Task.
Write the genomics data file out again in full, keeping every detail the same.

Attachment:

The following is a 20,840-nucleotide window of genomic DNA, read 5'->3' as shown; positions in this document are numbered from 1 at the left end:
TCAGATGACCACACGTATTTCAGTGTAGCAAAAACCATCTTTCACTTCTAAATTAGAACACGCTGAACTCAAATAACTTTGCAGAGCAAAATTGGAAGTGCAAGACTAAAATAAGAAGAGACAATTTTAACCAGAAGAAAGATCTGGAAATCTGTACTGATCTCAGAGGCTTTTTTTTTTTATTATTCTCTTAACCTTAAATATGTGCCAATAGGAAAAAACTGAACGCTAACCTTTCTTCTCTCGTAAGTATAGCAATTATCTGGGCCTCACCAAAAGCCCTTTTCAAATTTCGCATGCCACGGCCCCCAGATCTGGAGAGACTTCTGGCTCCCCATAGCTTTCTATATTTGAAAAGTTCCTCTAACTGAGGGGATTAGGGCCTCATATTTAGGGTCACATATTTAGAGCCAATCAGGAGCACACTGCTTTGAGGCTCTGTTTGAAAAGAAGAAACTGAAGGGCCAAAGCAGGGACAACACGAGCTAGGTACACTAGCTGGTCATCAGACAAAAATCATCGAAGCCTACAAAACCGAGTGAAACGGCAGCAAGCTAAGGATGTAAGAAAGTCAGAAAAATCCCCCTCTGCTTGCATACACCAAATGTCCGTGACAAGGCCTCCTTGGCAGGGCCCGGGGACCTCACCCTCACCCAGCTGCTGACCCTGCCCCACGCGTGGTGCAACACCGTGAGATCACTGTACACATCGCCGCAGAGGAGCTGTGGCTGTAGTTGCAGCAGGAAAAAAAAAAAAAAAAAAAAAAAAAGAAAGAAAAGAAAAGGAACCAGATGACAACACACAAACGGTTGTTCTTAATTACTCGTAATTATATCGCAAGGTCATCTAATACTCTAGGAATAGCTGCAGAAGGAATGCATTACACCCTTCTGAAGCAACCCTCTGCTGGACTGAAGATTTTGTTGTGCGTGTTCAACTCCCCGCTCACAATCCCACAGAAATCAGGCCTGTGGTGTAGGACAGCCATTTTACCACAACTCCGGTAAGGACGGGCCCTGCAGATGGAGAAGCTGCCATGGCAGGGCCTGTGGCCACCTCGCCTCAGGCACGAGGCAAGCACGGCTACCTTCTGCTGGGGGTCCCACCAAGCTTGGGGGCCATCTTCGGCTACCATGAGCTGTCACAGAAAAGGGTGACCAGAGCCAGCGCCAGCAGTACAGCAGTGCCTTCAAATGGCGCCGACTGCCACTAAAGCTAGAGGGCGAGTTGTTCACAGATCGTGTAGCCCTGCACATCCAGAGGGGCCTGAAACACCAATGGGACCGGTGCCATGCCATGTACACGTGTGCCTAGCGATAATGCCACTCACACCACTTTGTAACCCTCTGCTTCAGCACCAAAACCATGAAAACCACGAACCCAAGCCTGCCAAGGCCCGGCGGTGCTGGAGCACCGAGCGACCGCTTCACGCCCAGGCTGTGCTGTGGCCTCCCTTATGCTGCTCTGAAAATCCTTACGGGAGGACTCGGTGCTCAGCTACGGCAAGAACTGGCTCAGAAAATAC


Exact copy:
The following is a 20,840-nucleotide window of genomic DNA, read 5'->3' as shown; positions in this document are numbered from 1 at the left end:
TCAGATGACCACACGTATTTCAGTGTAGCAAAAACCATCTTTCACTTCTAAATTAGAACACGCTGAACTCAAATAACTTTGCAGAGCAAAATTGGAAGTGCAAGACTAAAATAAGAAGAGACAATTTTAACCAGAAGAAAGATCTGGAAATCTGTACTGATCTCAGAGGCTTTTTTTTTTTATTATTCTCTTAACCTTAAATATGTGCCAATAGGAAAAAACTGAACGCTAACCTTTCTTCTCTCGTAAGTATAGCAATTATCTGGGCCTCACCAAAAGCCCTTTTCAAATTTCGCATGCCACGGCCCCCAGATCTGGAGAGACTTCTGGCTCCCCATAGCTTTCTATATTTGAAAAGTTCCTCTAACTGAGGGGATTAGGGCCTCATATTTAGGGTCACATATTTAGAGCCAATCAGGAGCACACTGCTTTGAGGCTCTGTTTGAAAAGAAGAAACTGAAGGGCCAAAGCAGGGACAACACGAGCTAGGTACACTAGCTGGTCATCAGACAAAAATCATCGAAGCCTACAAAACCGAGTGAAACGGCAGCAAGCTAAGGATGTAAGAAAGTCAGAAAAATCCCCCTCTGCTTGCATACACCAAATGTCCGTGACAAGGCCTCCTTGGCAGGGCCCGGGGACCTCACCCTCACCCAGCTGCTGACCCTGCCCCACGCGTGGTGCAACACCGTGAGATCACTGTACACATCGCCGCAGAGGAGCTGTGGCTGTAGTTGCAGCAGGAAAAAAAAAAAAAAAAAAAAAAAAAGAAAGAAAAGAAAAGGAACCAGATGACAACACACAAACGGTTGTTCTTAATTACTCGTAATTATATCGCAAGGTCATCTAATACTCTAGGAATAGCTGCAGAAGGAATGCATTACACCCTTCTGAAGCAACCCTCTGCTGGACTGAAGATTTTGTTGTGCGTGTTCAACTCCCCGCTCACAATCCCACAGAAATCAGGCCTGTGGTGTAGGACAGCCATTTTACCACAACTCCGGTAAGGACGGGCCCTGCAGATGGAGAAGCTGCCATGGCAGGGCCTGTGGCCACCTCGCCTCAGGCACGAGGCAAGCACGGCTACCTTCTGCTGGGGGTCCCACCAAGCTTGGGGGCCATCTTCGGCTACCATGAGCTGTCACAGAAAAGGGTGACCAGAGCCAGCGCCAGCAGTACAGCAGTGCCTTCAAATGGCGCCGACTGCCACTAAAGCTAGAGGGCGAGTTGTTCACAGATCGTGTAGCCCTGCACATCCAGAGGGGCCTGAAACACCAATGGGACCGGTGCCATGCCATGTACACGTGTGCCTAGCGATAATGCCACTCACACCACTTTGTAACCCTCTGCTTCAGCACCAAAACCATGAAAACCACGAACCCAAGCCTGCCAAGGCCCGGCGGTGCTGGAGCACCGAGCGACCGCTTCACGCCCAGGCTGTGCTGTGGCCTCCCTTATGCTGCTCTGAAAATCCTTACGGGAGGACTCGGTGCTCAGCTACGGCAAGAACTGGCTCAGAAAATAC